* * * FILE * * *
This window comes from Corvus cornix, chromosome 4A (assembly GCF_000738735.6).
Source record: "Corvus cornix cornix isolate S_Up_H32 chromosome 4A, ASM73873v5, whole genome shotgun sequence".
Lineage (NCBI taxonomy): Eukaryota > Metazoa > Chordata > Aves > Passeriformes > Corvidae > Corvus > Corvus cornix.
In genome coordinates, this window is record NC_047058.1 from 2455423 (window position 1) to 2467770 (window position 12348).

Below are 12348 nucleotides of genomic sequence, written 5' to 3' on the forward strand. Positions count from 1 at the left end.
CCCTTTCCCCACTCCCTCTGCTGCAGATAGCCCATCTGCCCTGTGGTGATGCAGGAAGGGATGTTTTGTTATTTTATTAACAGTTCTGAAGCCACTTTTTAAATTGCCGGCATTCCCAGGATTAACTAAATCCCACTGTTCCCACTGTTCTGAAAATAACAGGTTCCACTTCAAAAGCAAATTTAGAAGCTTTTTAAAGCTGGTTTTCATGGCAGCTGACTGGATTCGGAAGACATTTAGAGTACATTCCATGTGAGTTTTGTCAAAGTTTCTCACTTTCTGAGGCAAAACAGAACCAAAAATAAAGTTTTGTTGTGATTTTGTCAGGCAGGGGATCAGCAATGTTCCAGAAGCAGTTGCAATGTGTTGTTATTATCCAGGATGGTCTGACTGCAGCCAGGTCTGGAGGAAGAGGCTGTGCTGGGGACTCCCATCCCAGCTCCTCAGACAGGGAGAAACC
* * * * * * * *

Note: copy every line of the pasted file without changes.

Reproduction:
This window comes from Corvus cornix, chromosome 4A (assembly GCF_000738735.6).
Source record: "Corvus cornix cornix isolate S_Up_H32 chromosome 4A, ASM73873v5, whole genome shotgun sequence".
Lineage (NCBI taxonomy): Eukaryota > Metazoa > Chordata > Aves > Passeriformes > Corvidae > Corvus > Corvus cornix.
In genome coordinates, this window is record NC_047058.1 from 2455423 (window position 1) to 2467770 (window position 12348).

Below are 12348 nucleotides of genomic sequence, written 5' to 3' on the forward strand. Positions count from 1 at the left end.
CCCTTTCCCCACTCCCTCTGCTGCAGATAGCCCATCTGCCCTGTGGTGATGCAGGAAGGGATGTTTTGTTATTTTATTAACAGTTCTGAAGCCACTTTTTAAATTGCCGGCATTCCCAGGATTAACTAAATCCCACTGTTCCCACTGTTCTGAAAATAACAGGTTCCACTTCAAAAGCAAATTTAGAAGCTTTTTAAAGCTGGTTTTCATGGCAGCTGACTGGATTCGGAAGACATTTAGAGTACATTCCATGTGAGTTTTGTCAAAGTTTCTCACTTTCTGAGGCAAAACAGAACCAAAAATAAAGTTTTGTTGTGATTTTGTCAGGCAGGGGATCAGCAATGTTCCAGAAGCAGTTGCAATGTGTTGTTATTATCCAGGATGGTCTGACTGCAGCCAGGTCTGGAGGAAGAGGCTGTGCTGGGGACTCCCATCCCAGCTCCTCAGACAGGGAGAAACC